Thomson Police Chief Anson Evans wants residents to take pride in their neighborhoods, feel safe, and have peace of mind.

Thomson Police Chief Anson Evans has now been on the job for two months. So, what does he see about the community now and where is he planning to lead the department?

When Evans interviewed with the city council, he arrived with a plan based on research he had done as an outsider. He delivered his strategic plan.

The chief said he plans to “stick to his strategic plan” and see if it “fits” what he is trying to achieve. However, he will adapt and adjust the plan as he moves.

“Most of the times it is kind of spot on because when you look at things as an outsider and you do all the research on everything, then you get a different perspective [than] if you are on the inside. Sometimes you get blinded by things you do on a daily basis, ” he said.

He still keeps that original plan nearby in his office, yet it is internalized to memory.

“I point blank said this was a millennial majority community that is desiring commercial and economic development, diversification, transparency, and inclusion and an improved quality of life through crime reduction in economically disadvantaged neighborhoods while attempting to maintain a small town tranquility and historical perspective,” Evans said.

What Evans sees is the need for the creation of more sense of community and pride of community. He said that many of the individuals he has met live in rental properties and that can impact on whether they take pride and ownership in the neighborhood.

“In some of the areas I have been in, some of them have no sense of ownership,” the chief said.  “And that has to be something that we try to change because it’s not about ownership sometimes. It’s about what belongs to you and what type of environment that you want to be in and raise your kids in.”

“And the values of having that thought in mind is what is missing in some of the communities here,” Evans added.

He said that attitude sometimes is lacking in areas where children are running around with no sense of authority.

Evans acknowledges that Thomson takes great pride in football, but he wants the people to have that same sense of pride about their neighborhoods.

“Some of them are trying to get that back. I spoke with a lot of residents here who want that. They like coming home and having piece of mind and not worrying about shootings and everything else going on around them,” Evans said.

“So we have to give that back to them. It starts here at the police department.”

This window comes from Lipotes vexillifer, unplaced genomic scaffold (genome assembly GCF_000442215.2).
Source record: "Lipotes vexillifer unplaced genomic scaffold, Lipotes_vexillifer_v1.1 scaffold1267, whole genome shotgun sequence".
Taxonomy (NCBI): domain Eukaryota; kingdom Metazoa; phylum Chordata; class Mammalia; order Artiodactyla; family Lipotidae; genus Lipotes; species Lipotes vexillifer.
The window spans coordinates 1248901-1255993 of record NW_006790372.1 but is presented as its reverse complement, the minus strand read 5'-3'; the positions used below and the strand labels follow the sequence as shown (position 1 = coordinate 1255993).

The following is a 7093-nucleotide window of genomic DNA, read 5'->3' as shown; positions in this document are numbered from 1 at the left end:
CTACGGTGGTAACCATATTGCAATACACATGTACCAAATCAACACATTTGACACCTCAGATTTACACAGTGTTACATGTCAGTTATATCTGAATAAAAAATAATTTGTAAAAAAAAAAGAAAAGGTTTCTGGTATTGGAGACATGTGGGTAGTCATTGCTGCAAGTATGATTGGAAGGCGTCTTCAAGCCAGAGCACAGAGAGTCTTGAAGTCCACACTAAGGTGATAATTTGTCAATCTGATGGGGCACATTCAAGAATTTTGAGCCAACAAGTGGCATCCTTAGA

As chief, one of the first things he wants is for his officers to have visibility. He wants windows rolled down, officers out engaging the public, and not being separated by staying in their patrol car. He wants them immersed in the community and its neighborhoods.

“Like I tell these guys, roll your windows down. Start listening and seeing what’s going on in the neighborhoods when you ride through them. And, you need to ride through the neighborhoods on a regular basis especially when you know there are problems there.”

The chief admits that some officers in the past, during manpower shortages, felt like they did not have backup.

“You’ve got to get out and start talking to people. Once you build your rapport in that community and you start feeling safe in that community yourself then other people also, that you are trying to take care of, will feel safe,” he said.

He wants officers to have a vested interest in Thomson. As the department grows, he wants to recruit the proper individuals to begin a career in law enforcement in their hometown.

“I want to bring in a lot of officers that are from here,” he said. “You want to bring in the right people. This job is not for everybody, you have to find the right fit.”

The city council has approved three officers for this year — an officer, a sergeant, and an assistant chief. Evans has requested five more next year, and four the year after that.

When he can get staffing increased, he plans to divide the city into 10 beats, or communities. Although officers may patrol throughout the town, each will be responsible for building relationships with residents in an assigned beat.

What changes moving forward is that now Thomson will hire a recruit, pay them while they attend the police academy, then the officer has a two-year employment obligation to the department.

Past that, he wants them to pursue college degrees in their profession. Academic degrees specific to the job will be prerequisites for promotions within the department.

“You should know your craft, you are a professional. And you know your jobs and you are an expert in your field, so you need to go to school for it,” he said.

“All the education and training that you have reduces liability on the city, reduces liability on myself, and reduces liability on you the officer because you are a smart person.”

And as the department continues to engage the community, Evans will harness social media — now Twitter and soon Facebook.

Online and in other matters, the chief wants the department to maintain transparency.

“As a department, we should never be hiding anything from the public.”

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